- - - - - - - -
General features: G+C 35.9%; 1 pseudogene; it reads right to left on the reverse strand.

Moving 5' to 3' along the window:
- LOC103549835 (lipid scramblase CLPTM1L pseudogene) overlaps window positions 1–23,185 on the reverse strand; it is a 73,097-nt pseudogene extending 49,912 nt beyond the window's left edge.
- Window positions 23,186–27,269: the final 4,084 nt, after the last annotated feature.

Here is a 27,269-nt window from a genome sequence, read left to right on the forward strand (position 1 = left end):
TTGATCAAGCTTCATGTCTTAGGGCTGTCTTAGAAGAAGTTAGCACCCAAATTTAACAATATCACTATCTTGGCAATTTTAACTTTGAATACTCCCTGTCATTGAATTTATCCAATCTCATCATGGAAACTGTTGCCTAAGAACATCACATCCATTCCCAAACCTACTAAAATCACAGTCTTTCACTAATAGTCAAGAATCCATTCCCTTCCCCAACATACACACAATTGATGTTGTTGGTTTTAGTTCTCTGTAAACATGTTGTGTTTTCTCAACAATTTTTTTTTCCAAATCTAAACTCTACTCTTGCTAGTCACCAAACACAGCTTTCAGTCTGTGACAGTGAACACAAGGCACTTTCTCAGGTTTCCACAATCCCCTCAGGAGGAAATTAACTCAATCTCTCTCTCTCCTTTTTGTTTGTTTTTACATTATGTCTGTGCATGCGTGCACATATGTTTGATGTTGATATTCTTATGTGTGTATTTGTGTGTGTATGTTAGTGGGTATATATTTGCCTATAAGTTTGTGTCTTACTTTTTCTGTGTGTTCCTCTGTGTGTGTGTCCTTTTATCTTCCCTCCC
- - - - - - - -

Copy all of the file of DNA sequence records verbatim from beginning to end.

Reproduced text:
General features: G+C 35.9%; 1 pseudogene; it reads right to left on the reverse strand.

Moving 5' to 3' along the window:
- LOC103549835 (lipid scramblase CLPTM1L pseudogene) overlaps window positions 1–23,185 on the reverse strand; it is a 73,097-nt pseudogene extending 49,912 nt beyond the window's left edge.
- Window positions 23,186–27,269: the final 4,084 nt, after the last annotated feature.

Here is a 27,269-nt window from a genome sequence, read left to right on the forward strand (position 1 = left end):
TTGATCAAGCTTCATGTCTTAGGGCTGTCTTAGAAGAAGTTAGCACCCAAATTTAACAATATCACTATCTTGGCAATTTTAACTTTGAATACTCCCTGTCATTGAATTTATCCAATCTCATCATGGAAACTGTTGCCTAAGAACATCACATCCATTCCCAAACCTACTAAAATCACAGTCTTTCACTAATAGTCAAGAATCCATTCCCTTCCCCAACATACACACAATTGATGTTGTTGGTTTTAGTTCTCTGTAAACATGTTGTGTTTTCTCAACAATTTTTTTTTCCAAATCTAAACTCTACTCTTGCTAGTCACCAAACACAGCTTTCAGTCTGTGACAGTGAACACAAGGCACTTTCTCAGGTTTCCACAATCCCCTCAGGAGGAAATTAACTCAATCTCTCTCTCTCCTTTTTGTTTGTTTTTACATTATGTCTGTGCATGCGTGCACATATGTTTGATGTTGATATTCTTATGTGTGTATTTGTGTGTGTATGTTAGTGGGTATATATTTGCCTATAAGTTTGTGTCTTACTTTTTCTGTGTGTTCCTCTGTGTGTGTGTCCTTTTATCTTCCCTCCC